Josef Mengele was almost captured at the same time as Adolf Eichmann.
Mengele gained notoriety for the gruesome experiments he carried out on concentration camp prisoners. But after the war, he was able to hide his identity and worked on a small farm in Bavaria until he moved to South America at the end of the 1940s. Mengele lived for a time in Buenos Aires and was there when Mossad agents arrived in the city to capture Eichmann, according to Rafi Eitan, a minister in the Israeli cabinet and an ex-Mossad agent. Last week, Eitan told journalists that because the Mossad had Eichmann in a Buenos Aires safe house when he learned of Mengele's presence, he decided not to go after the so-called "Angel of Death," as Mengele also was known.
Mengele died in 1979 when he had a stroke while swimming. Eitan spoke to SPIEGEL about his decision to fly back to Israel without him.
SPIEGEL: Josef Mengele fled Germany for South America not long after the end of World War II. When did you pick up his trail?
Rafi Eitan: In the spring of 1960, as we were planning the arrest of Adolf Eichmann, we learned that Mengele was also in Buenos Aires. Our people checked out the address and it proved to be correct.
SPIEGEL: So why didn't you arrest him?
Eitan: There were just 11 of us and we had our hands full dealing with Eichmann. After we had brought Eichmann to the house where we kept him until we flew him out, my boss at the Mossad, Isser Harel, called. He wanted us to arrest Mengele as well, but Mengele had left his home in the mean time. Harel said we should wait until he returned and then bring both he and Eichmann to Israel in the same plane. I refused because I didn't want to endanger the success of the Eichmann operation.
SPIEGEL: Was there at any point a discussion about which of the two were more important -- Mengele, the "Angel of Death" from Auschwitz, or Eichmann, who administered the deportation and murder of millions of Jews?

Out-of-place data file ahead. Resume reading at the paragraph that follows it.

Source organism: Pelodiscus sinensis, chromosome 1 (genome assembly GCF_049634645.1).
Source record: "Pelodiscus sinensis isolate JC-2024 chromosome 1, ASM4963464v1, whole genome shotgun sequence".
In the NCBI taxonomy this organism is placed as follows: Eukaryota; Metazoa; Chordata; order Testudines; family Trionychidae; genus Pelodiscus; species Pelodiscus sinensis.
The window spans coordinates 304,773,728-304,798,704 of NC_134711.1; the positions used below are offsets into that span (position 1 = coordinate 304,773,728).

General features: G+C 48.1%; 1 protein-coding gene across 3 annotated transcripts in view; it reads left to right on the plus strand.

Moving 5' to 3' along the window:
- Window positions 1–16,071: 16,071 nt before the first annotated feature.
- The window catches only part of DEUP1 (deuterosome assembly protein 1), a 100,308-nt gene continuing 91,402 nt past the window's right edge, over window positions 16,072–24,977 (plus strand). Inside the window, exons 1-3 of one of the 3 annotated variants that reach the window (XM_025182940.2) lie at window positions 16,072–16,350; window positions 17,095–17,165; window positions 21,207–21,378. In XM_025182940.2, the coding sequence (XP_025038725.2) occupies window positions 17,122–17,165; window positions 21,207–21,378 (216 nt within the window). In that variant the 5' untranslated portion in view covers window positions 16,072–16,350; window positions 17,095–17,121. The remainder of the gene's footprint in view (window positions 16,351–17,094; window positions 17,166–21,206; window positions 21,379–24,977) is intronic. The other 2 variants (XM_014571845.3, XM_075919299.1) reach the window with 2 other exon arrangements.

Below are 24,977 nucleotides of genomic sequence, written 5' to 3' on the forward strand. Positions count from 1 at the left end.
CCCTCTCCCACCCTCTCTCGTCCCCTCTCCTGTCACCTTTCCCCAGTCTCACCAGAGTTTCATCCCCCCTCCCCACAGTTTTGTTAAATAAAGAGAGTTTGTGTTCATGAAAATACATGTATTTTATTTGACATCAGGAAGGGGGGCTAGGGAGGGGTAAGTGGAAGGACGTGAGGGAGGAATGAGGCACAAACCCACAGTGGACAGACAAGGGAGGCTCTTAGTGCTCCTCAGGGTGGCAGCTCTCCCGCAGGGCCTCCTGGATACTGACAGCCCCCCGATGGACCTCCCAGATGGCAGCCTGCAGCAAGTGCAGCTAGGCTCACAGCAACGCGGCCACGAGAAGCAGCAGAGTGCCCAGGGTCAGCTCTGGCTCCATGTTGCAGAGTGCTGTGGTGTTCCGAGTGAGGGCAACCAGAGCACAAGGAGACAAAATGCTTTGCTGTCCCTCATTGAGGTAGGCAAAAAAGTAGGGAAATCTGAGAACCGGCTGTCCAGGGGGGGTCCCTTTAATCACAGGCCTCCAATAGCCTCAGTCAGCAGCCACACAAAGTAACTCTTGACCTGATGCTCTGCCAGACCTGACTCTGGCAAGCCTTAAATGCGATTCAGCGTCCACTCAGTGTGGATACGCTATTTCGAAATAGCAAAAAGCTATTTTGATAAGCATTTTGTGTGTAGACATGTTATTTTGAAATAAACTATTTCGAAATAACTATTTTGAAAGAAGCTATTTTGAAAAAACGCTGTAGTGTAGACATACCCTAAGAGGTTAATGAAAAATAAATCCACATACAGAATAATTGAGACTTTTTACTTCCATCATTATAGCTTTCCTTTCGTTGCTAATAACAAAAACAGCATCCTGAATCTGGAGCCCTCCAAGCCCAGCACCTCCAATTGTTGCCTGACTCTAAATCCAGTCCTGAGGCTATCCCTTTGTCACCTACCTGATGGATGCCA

Eitan: No. In 1958, we resolved to capture a former Nazi and bring him to justice in Israel. Possible targets included Mengele, Eichmann, the former head of the Gestapo Heinrich Müller, and Hitler's right-hand man Martin Bormann. The first one we could find was Eichmann, so we concentrated on him.
SPIEGEL: Was Mengele tipped off by the arrest of Eichmann?
Eitan: I assume so. We wanted to keep Eichmann's extradition to Israel secret and then return to Buenos Aires to capture Mengele. But due to a leak, Prime Minister David Ben-Gurion had to make an official announcement about our success. When our agents returned to Argentina, Mengele had moved out of his apartment and gone underground.
SPIEGEL: He was never caught and died in 1979 not far from Sao Paulo when he had a stroke while swimming. Were you ever able to pick up his trail again before his death?
Eitan: We were able to find him one other time, but we were not able to organize an operation to capture him. We could have killed him with a sharpshooter, but we didn't want to. It wasn't about revenge.
SPIEGEL: But the Mossad did liquidate some Nazis, like the "Hangman of Riga" Herbert Cukurs in Montevideo in 1965.
Eitan: There were such operations, but I was against them. Criminals have to answer for their crimes before a court of law.
SPIEGEL: Does the Mossad still hunt down old Nazis?
Eitan: That era is over. But that's not to say that such operations are completely a thing of the past.
SPIEGEL: What do you mean by that?
Eitan: It could very well be that a leader such as Iranian President Mahmoud Ahmadinejad suddenly finds himself before the International Criminal Court in The Hague.
SPIEGEL: Do you mean that seriously?
Eitan: Absolutely. Those who spread poison and want to eradicate another people has to expect such consequences.
Interview conducted by Christoph Schult